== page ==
Public Policy Disabilities

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3. The experience of this particular disadvantaged group has generally been one of exploitation, exclusion, dehumanisation and regulation.’ (Barton, 1986: 276).Discuss this in relation to the role of public policy in the lives of disabled people.

Through the implementation of public policies the government has been able to improve the lives of disabled people within the United Kingdom, providing more tailored goods and services thanks to communicating with pressure groups and forming task driven committees to help accommodate people with special needs. This essay discusses the way in which these individuals are perceived in society and whether it is a problem to be solved by medical means, or should society adapt to ease their inclusion. Also discussed are the improvements made in the treatment of disabled people, with reference to employment, independent living and care from a young age. The essay goes on to find that although disabled people have been given greater rights to equality in recent years, there are still areas where they are disproportionately missing out on state provided benefits.

Historically there have been ideals of how the human body should look, and disabled people were often treated poorly due to little being known about many conditions. Through education and understanding, overtime this minority has gained a voice on the national stage to have their wants satisfied. But before we discuss the effects of government intervention through public policy on the lives of disabled people we must first define disabilities as seen from a contemporary society. Under The Equality Act 2010, you are disabled if you have a “physical or mental impairment that has a substantial and long term negative effect on your ability to do normal daily activities”. The initial statement regarding impairment is fairly straight forward, if there is a physical or mental defect stopping an individual from carrying out a task it could be said they are disabled. The reference to “normal daily activities” (The Equality Act 2010) is more complex, evoking the question, what is normal? This is a key point to our understanding and treatment of disabled people. The debate as how best to treat individuals continues, and whether it should be done through medical means or socio-economic.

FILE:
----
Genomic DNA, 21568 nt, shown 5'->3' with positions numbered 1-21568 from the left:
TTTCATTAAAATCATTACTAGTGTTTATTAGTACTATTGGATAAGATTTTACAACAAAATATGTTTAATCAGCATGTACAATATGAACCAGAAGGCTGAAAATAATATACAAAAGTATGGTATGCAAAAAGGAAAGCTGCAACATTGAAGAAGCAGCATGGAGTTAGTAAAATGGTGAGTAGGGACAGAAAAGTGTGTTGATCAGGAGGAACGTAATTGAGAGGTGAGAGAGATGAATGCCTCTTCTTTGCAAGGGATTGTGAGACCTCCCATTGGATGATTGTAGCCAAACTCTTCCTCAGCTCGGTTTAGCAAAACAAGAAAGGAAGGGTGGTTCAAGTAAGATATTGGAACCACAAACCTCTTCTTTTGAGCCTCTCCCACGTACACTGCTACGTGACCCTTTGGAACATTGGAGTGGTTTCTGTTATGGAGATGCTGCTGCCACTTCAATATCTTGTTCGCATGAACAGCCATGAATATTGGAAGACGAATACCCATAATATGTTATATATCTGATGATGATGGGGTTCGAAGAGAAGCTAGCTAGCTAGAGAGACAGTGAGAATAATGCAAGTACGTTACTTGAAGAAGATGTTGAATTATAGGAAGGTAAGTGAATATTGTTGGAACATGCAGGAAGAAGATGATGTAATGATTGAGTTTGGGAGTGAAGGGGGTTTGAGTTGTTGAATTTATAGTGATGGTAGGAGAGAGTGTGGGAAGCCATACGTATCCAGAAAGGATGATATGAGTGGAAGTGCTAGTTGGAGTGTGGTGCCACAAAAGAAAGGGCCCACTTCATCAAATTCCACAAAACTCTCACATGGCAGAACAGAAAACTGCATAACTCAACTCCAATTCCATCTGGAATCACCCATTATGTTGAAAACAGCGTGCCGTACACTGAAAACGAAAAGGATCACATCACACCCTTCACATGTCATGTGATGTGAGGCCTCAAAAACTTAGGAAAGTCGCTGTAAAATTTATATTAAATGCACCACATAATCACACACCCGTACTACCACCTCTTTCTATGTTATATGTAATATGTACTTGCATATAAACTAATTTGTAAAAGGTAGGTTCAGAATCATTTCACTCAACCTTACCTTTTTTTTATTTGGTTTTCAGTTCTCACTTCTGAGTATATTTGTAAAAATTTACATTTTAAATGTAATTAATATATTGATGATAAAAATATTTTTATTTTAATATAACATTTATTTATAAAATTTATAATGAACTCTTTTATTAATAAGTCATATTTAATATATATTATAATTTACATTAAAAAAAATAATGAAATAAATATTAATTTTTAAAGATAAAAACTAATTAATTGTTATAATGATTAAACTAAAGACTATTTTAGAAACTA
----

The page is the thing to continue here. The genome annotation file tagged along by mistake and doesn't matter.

The medical model of disability treats impairments as a tragic problem that an individual has been unfortunate enough to be born with or develop later in life. This model likens disabilities to diseases and defines a clear problem that should be fixed so the person can be more like everyone else. There is a lot of stigma involved in branding an individual in such a way and can lead to social problems, like losing out on education, employment opportunities and housing. “government policies over the last 20 years have gone some way to improve the lives of impaired citizens, but further labelling and segregation of people only makes things worse”(Morris, 2011). In her report Morris argues that grouping people with a wide range of disorders under one heading can lead to greater problems of exclusion and dehumanisation. In some cases this may be true, people have a hardwired craving to feel included and the separation from mainstream society may have negative social consequences, but the grouping together of individuals into a collective means a bigger voice which is much harder to ignore. Conversely to Morris, some commentators believe the grouping together of people with similar ailments can have a beneficial effect and give people a “sense of community and belonging” (Biklen, 2005). Although some people may not enjoy being labelled as disabled it does seem to be an effective way to be heard and get access to much needed funds.

The social model for the treatment of disabilities attempts to invert the problem and discuss what society can do to better facilitate all citizens, regardless of ability. Under this model, an impairment is no longer seen as...
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